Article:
Unequal impairment of native and non-native tone perception in cantonese speakers with congenital amusia

Gaoyuan Zhang, Jing Shao, Xunan Huang, Lan Wang, Caicai Zhang

Research output: Journal article publicationConference articleAcademic researchpeer-review

Abstract

Congenital amusia is a neurogenetic deficit that impacts pitch processing in music. Studies have shown that the deficit in amusia not only affects pitch processing in music, but also transfers to the language domain, influencing pitch processing in speech, such as lexical tone and intonation perception. Previous studies have shown that amusic individuals are impaired in lexical tone perception in both native and nonnative language speakers. However, it is still unclear whether individuals with amusia are more impaired in the perception of native tones, which have long-term phonological representations, or non-native tones, which depends more on auditory/phonetic pitch processing. To fill this gap, this study examined the discrimination of pairs of native Cantonese tones and non-native Thai tones by 14 Cantonese speakers with amusia and 14 controls. Results showed that Cantonesespeaking amusic individuals were more impaired in the discrimination of non-native Thai tones than native Cantonese tones, suggesting a profound impairment in auditory/phonetic pitch processing in amusia. This finding also suggested that early exposure to a tonal language might not compensate for the impairment of lexical tone processing in a non-native language.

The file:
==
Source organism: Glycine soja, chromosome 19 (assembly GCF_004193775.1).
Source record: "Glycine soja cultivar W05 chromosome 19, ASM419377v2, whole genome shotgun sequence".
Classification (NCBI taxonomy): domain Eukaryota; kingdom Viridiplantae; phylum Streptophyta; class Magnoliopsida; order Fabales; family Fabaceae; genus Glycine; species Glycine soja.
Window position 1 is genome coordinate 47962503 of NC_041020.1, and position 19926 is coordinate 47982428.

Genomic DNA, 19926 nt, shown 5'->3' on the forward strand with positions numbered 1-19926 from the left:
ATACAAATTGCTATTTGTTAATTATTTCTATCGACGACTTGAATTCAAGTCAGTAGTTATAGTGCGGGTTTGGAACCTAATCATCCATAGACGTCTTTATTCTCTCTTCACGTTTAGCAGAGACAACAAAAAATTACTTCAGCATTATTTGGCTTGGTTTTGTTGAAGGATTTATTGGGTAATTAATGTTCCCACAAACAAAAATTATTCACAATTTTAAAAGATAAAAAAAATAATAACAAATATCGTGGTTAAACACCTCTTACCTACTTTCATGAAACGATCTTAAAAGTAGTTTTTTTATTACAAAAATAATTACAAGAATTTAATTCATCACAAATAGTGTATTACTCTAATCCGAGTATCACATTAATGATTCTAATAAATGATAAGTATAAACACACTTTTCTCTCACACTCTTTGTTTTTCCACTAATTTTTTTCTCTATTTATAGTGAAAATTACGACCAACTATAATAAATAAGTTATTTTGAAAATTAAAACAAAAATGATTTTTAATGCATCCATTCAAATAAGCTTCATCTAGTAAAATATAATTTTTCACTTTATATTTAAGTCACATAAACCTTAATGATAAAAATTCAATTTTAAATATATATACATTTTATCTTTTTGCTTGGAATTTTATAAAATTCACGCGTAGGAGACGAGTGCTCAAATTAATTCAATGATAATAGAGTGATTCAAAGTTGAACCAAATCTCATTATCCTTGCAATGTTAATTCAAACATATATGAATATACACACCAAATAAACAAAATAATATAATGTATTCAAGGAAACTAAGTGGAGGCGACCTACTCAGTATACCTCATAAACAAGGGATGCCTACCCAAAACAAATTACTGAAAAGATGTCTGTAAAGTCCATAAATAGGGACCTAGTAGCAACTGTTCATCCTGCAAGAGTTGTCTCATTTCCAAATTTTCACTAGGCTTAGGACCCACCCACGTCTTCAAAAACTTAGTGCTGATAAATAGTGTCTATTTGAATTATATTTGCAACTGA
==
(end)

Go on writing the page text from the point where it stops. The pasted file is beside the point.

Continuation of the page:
Original languageEnglish
Pages (from-to)562-566
Number of pages5
JournalProceedings of the International Conference on Speech Prosody
Volume2018-June
DOIs
Publication statusPublished - 1 Jan 2018
Event9th International Conference on Speech Prosody, SP 2018 - Poznan, Poland
Duration: 13 Jun 201816 Jun 2018

Keywords

  • Cantonese
  • Congenital amusia
  • Lexical tone
  • Thai
  • Tone discrimination

ASJC Scopus subject areas

  • Language and Linguistics
  • Linguistics and Language

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